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A Journal on Nuclear Medicine and Molecular Imaging
Affiliated to the and to the International Research Group of Immunoscintigraphy
Indexed/Abstracted in: Current Contents/Clinical Medicine, EMBASE, PubMed/MEDLINE, Science Citation Index (SciSearch), Scopus
Impact Factor 2,413
Online ISSN 1827-1936
ADVANCES IN PET - PART II
Salvatore B. 1, 2, Paone G. 2, Klain M. 2, Storto G. 3, Nicolai E. 1, D’Amico D. 1, Della Morte A. M. 1, Pace L. 2, 3, Salvatore M. 2, 3
1 Fondazione SDN, Naples, Italy
2 Department of Biomorphological and Functional Sciences Federico II University, Naples, Italy
3 Institute of Biostructures and Bioimages National Council of Research, Naples, Italy
Aim. The aim of this study was to evaluate the role of 18F fluorodeoxyglucose-positron emission tomography (FDG-PET), differentiated thyroid cancer and thyroglobulin in patients with differentiated thyroid carcinoma (DTC) treated with therapeutic 131I because of elevated thyroglobulin (Tg) levels during follow-up. The results of FDG-PET/CT were compared with post-therapy 131I whole-body scan (131I-t-WBS) and Tg at short-term follow-up.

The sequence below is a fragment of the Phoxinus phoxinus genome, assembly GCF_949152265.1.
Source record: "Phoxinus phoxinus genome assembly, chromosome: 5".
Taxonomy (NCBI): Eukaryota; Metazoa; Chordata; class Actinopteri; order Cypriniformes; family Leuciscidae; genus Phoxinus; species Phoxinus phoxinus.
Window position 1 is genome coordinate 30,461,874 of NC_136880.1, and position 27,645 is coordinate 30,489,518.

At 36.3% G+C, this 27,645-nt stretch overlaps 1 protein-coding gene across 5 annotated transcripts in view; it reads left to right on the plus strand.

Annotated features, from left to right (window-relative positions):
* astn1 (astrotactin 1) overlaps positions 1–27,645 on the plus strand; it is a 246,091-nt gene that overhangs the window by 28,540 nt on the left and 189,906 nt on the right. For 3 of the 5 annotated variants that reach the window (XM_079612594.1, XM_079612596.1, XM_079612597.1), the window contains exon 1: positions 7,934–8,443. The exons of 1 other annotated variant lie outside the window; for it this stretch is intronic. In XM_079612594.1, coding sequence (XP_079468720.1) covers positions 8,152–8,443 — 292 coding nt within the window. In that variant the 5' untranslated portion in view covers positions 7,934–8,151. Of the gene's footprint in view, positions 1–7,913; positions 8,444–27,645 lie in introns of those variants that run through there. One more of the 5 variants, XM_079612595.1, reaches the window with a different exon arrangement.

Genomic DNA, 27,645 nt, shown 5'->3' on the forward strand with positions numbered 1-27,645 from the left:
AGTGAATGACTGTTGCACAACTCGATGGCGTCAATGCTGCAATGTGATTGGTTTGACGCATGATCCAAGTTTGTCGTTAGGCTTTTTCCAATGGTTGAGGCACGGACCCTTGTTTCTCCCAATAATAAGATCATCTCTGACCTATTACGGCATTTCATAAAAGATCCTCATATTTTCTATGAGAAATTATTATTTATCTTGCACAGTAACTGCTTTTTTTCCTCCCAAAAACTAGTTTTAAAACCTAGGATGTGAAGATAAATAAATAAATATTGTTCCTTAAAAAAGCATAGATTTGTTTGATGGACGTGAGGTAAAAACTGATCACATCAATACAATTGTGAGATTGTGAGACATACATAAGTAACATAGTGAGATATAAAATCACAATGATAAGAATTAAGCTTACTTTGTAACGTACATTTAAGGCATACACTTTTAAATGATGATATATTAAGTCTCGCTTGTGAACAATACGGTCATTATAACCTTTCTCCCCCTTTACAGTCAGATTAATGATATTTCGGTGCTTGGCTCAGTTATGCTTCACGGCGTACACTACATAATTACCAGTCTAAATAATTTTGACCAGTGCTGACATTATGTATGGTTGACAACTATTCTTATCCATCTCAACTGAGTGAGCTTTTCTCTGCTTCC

Methods. Forty-five patients with DTC underwent a new therapeutic 131I administration based upon Tg values >1.5 ng/mL. All patients underwent 131I-t-WBS 5-7 days after 131I therapy. A few days before 131I administration, a FDG-PET/CT scan was performed in all patients. FDG-PET/CT was considered positive (PET+) when at least one abnormal focus of FDG uptake was found; likewise, 131I-t-WBS was considered positive (WBS+) when at least one abnormal focus of uptake was found. Assessment of short-term response to radioiodine was performed by measuring Tg values.
Results. FDG-PET/CT was positive in 32 patients, 23 of which had a positive 131I-t-WBS, and negative in 13, 8 of which had a negative 131I-t-WBS. Overall agreement was 69%. Tg values were significantly higher in FDG-PET/CT positive (502±1 027 ng/mL) than in FDG-PET/CT negative patients (57±94 ng/mL). A significant difference emerged between 131I-t-WBS positive (561±1 086 ng/mL) and 131I-t-WBS negative (65±120 ng/mL) findings. In these 45 patients, Tg normalized in 36%, was reduced by at least 50% in 24%, and remained unchanged in the remaining 40%. Overall, at short-term follow-up, Tg values normalized in 77% of the 13 patients with negative FDG-PET/CT and in 19% of the 32 patients with positive FDG-PET/CT.
Conclusion. FDG-PET/CT is a powerful and useful tool for assessing patients with DTC. It can provide additional information in those patients with high Tg at follow-up and eligible for 131I therapy. A negative FDG-PET/CT could also represent a prognostic tool combined with serum Tg testing at short term follow-up.
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